I’m in. comfortably sitting in the rear, with my shoulders finally relying on something smoother than a rock.

It was fun to sleep for few days in a tent under zero degrees and winking stars fighting to be brighter than the orange moon. Listening to the birds talking to each other the whole night.

Fun and humid. the surface of the tent was frozen every morning we woke up. Sometimes I dreamed I would lose my legs since they were so cold. But as far as my body is warm, legs and arms are not a big issue. I’m fine with it.

I don’t look like a hippie, you can say so. I shaved in the morning, before hitting the road. And worn the jacked my mother hand-made for me. Maybe my hair are a bit ruffled by the wind. It’s not my fault if they are curly. If they would be straight, I guess they’d look dirtier. who cares, anyway? the only important thing now, is hosting these random travel-mates in my life. and understanding theirs.

27 Apr 2011

Hvor skal i hen? I asked when I opened the door of the white transporter that dared to pull over on the narrow on-ramp close to Hjørring, in North Jutland.

In the van was a young and seemingly hip couple. Sitting next to the door I had opened, the guy looked at me with a cell phone glued onto his ear, ignoring my all-important question that was still awaiting an answer. From the other side of the cabin, the girl at the wheel, whose arms were covered with gross home-made, heart-shaped tatoos, threw a weird, interrogating glance at me, but then she got it and replied in Norwegian Vi skal mot Tyskland: we are heading to Germany. The guy, who was still talking on the phone, and was evidently greatly annoyed by it, made some room for me in the front, I hopped in and we set off.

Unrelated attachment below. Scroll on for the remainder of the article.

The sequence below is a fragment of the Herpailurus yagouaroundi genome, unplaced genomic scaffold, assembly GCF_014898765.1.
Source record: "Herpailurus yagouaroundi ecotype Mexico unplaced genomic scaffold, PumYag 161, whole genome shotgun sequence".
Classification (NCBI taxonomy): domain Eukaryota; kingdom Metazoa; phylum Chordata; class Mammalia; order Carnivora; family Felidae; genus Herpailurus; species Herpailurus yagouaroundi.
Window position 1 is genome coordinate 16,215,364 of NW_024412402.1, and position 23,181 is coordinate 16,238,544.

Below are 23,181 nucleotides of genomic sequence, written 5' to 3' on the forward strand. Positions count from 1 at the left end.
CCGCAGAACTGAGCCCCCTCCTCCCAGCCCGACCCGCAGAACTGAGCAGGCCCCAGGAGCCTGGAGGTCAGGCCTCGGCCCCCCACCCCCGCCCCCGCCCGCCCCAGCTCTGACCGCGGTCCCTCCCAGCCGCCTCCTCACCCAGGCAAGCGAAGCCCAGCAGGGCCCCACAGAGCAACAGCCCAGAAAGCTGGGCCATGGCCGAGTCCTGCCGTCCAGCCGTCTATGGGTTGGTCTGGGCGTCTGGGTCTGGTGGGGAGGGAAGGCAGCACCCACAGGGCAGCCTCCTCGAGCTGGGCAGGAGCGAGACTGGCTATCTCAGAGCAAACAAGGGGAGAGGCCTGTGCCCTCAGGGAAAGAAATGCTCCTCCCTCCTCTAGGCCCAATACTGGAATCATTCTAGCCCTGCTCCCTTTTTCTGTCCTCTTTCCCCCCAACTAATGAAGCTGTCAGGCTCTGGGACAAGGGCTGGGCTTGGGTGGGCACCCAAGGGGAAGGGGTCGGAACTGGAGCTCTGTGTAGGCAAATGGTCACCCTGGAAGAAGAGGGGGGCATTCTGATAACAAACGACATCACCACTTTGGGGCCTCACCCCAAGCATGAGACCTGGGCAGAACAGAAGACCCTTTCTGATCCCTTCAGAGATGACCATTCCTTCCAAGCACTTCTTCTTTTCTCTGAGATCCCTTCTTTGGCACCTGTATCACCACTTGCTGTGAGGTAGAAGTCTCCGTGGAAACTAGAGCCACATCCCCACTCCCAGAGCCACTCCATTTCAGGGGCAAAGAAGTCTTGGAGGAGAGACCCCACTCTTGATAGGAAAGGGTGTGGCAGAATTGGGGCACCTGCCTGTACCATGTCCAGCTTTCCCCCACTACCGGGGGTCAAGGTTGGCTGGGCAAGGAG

20 Sep 2010

I sat in the back of the speeding pickup surveying the desert in the direction the other hitchhiker was pointing. “There’s water in those mountains,” he said.

I wasn’t so sure. There wasn’t anything green as far as I could see. The truck was approaching a gas station where the guy wanted to be left off.

“You see this green part on the map? That means there’s water out there.”

I looked at the green areas that said National Forest on them and thought the guy would be lucky to find even a single plant in those mountains, let alone water. Those green spaces only meant it was national land.

“Are you sure?” I said.

“Yeah. I’ll be all right.” He waved to the driver to pull over.

I’d been weighing whether I should go with him. I had always wanted to learn to live off the land. That’s what the guy planned to do. He said he’d learned how to do it from a book by Chief Eagle Feather or somebody. I had read several of those types of books, but never expected the advice to actually work.

19 Jun 2010

Trains and Snow

Submitted by xo

December 14th. I spent the day today on the train, another stupid decision that weighs on my morals and will further reduce the time I spend with the people I love.

I am alone in this car, and the snowy landscape rolls by more and more slowly as I approach the station at Modane. The snow I've dreamed of for the first time in years, is finally here. She appeared a little earlier, in the early afternoon on the edge of the railroad tracks. Already she seems to want to fade all traces of humanity, the landscape of roads and parking lots disappear, leaving only the small trees without any leaves, like death.

After the landscape, it is the sky the snow is set to invade. Mountains begin to appear, yet these mountains seem to be a trap to keep in the oppressive haze. My eyes try desperately to find a path that will take them past the infinity of the railway tracks. In a few minutes the train will stop at Modane, near the Italian border. I will have to close my book again, and leave this train where I've had to shed tears of melancholie. Once again I'd be alone as I have always been, but it doesn't matter as I'll soon be far away.